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Breaking the Ice: Business background shapes lawmaker’s approach

Rep. Barb Haley

Rep. Barb Haley

Name: Barb Haley

Title: Representative, District 21A

Education: B.A., international studies, University of St. Thomas

Rep. Barb Haley, R-Red Wing, brought 15 years of corporate experience to her first term at the Capitol and quickly explains how the two worlds differ.

“Legislation is so hard to pass,” Haley said. “In business you would never say, ‘Half of you go into this room and come up with a solution and half of you go into this other room and don’t talk to each other and then we’ll come together and debate or fight over the solution.’

“It’s just a very different process to get things done — and I like to get things done.”

Haley, who also has worked in education and nonprofits, put her consulting work on hold to campaign. She and her husband have two children, so now, Haley said, “my second job is being a mom.”

Q. What’s the best way to start a conversation with you?

A. I love people’s stories. I’m interested in people. I think I’m pretty approachable. I always tell my kids everybody’s got a story, everybody’s life has a path. … I like to know people on that level and then work with them on issues.

Q. Who was the first presidential candidate you voted for and why?

A. Reagan. [I] graduated in ’82. I just remember being very intrigued with his candidacy as an actor. That was the big thing they talked about, not necessarily his experience as a governor. But it was, “How could an actor be a president?”

Q. What is a pet peeve of yours?

A. In addition to snoring? When people don’t come to an issue with integrity. Differences of opinion, that’s what the world’s all about. I love that. But I value integrity most highly, so things that feel disingenuous or manipulative — that doesn’t flow with me.

Q. What’s a favorite activity outside your job?

A. I love to be outside. I run, I bike; in the winter I ski cross-country. And now this winter I didn’t do any.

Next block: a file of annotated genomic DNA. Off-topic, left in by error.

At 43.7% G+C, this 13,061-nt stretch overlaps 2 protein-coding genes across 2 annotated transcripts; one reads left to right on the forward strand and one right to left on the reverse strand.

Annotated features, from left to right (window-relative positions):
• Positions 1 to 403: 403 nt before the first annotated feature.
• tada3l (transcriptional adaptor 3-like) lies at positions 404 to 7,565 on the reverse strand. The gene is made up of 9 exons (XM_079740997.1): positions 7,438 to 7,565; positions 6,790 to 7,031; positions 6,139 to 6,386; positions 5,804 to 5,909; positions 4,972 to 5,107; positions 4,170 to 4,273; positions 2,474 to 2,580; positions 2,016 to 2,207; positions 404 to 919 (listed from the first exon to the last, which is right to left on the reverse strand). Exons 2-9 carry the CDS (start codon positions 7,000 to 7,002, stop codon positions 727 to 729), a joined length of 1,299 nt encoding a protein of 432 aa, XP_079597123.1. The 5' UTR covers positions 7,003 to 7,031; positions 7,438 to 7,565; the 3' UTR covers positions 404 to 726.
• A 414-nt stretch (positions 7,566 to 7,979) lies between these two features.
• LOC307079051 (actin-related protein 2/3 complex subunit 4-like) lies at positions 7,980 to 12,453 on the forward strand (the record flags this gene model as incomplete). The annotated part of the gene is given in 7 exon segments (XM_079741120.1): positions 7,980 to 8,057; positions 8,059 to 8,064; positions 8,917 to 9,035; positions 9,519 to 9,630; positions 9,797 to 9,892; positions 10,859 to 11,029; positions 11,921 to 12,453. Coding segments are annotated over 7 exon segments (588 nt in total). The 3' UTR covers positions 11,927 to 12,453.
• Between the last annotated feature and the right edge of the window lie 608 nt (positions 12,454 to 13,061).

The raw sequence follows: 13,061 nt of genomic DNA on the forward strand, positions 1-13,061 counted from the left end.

Q. If someone visits you in your hometown, what would you take them to see or do?

A. Southeastern Minnesota, the bluffs are beautiful. When you can get on top of the Barn Bluff and you see the whole river valley, it just informs you of the history of the town.

Q. How has an event or person inspired you?

A. My parents. They’re both fighters, had interesting life stories where things weren’t easy and charted their own paths to successful endeavors and multiple different careers … kind of ahead of their time. They’ve always inspired me and supported me to do whatever I wanted to do. Their philosophy, and I’ve carried this on for my kids, was to give me and my two sisters strong roots and wings. I believe that’s important. Kids are grounded in their family and in their community and in their values — and yet encourage them to fly wherever their interests or their skills take them.

Q. What would be one way to end partisan polarization?

A. People getting to know each other. … Up here the challenge is the time. We have this compressed session and all want to get so much done, so where is the time to sit down when you’re not on the floor of the House debating the issue to talk about it without those partisan hats? That would help. Coming at it from a business perspective, you negotiate deals all the time. You come to the table with different views, but you find sometimes a third solution. This is a difficult environment to find that third solution in.

Q. Is there someone at the Capitol who does a lot of work without getting a lot of credit?

A. House research, partisan and nonpartisan research. I didn’t know as a constituent what the staff was like or the resources that are here; the library. There are amazing resources here and talented people that work tremendous hours to help senators and legislators craft good legislation.

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